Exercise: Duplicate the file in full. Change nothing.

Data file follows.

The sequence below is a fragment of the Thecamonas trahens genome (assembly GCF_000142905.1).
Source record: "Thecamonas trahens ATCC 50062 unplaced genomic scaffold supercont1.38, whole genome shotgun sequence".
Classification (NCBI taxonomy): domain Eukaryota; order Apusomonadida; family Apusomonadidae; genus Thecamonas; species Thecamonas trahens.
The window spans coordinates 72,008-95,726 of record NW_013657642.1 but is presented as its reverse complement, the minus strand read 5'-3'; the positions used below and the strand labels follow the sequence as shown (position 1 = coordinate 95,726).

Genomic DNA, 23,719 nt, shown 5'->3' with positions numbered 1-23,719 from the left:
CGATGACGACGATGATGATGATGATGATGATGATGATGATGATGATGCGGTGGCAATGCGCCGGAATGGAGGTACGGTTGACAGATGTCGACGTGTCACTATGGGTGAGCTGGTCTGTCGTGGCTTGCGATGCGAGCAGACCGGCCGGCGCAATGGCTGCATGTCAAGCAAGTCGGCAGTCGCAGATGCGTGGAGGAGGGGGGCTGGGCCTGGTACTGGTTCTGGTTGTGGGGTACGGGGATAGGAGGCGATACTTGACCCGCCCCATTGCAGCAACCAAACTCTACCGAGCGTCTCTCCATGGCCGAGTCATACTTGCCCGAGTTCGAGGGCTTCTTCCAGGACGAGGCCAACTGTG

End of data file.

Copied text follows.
The sequence below is a fragment of the Thecamonas trahens genome (assembly GCF_000142905.1).
Source record: "Thecamonas trahens ATCC 50062 unplaced genomic scaffold supercont1.38, whole genome shotgun sequence".
Classification (NCBI taxonomy): domain Eukaryota; order Apusomonadida; family Apusomonadidae; genus Thecamonas; species Thecamonas trahens.
The window spans coordinates 72,008-95,726 of record NW_013657642.1 but is presented as its reverse complement, the minus strand read 5'-3'; the positions used below and the strand labels follow the sequence as shown (position 1 = coordinate 95,726).

Genomic DNA, 23,719 nt, shown 5'->3' with positions numbered 1-23,719 from the left:
CGATGACGACGATGATGATGATGATGATGATGATGATGATGATGATGCGGTGGCAATGCGCCGGAATGGAGGTACGGTTGACAGATGTCGACGTGTCACTATGGGTGAGCTGGTCTGTCGTGGCTTGCGATGCGAGCAGACCGGCCGGCGCAATGGCTGCATGTCAAGCAAGTCGGCAGTCGCAGATGCGTGGAGGAGGGGGGCTGGGCCTGGTACTGGTTCTGGTTGTGGGGTACGGGGATAGGAGGCGATACTTGACCCGCCCCATTGCAGCAACCAAACTCTACCGAGCGTCTCTCCATGGCCGAGTCATACTTGCCCGAGTTCGAGGGCTTCTTCCAGGACGAGGCCAACTGTG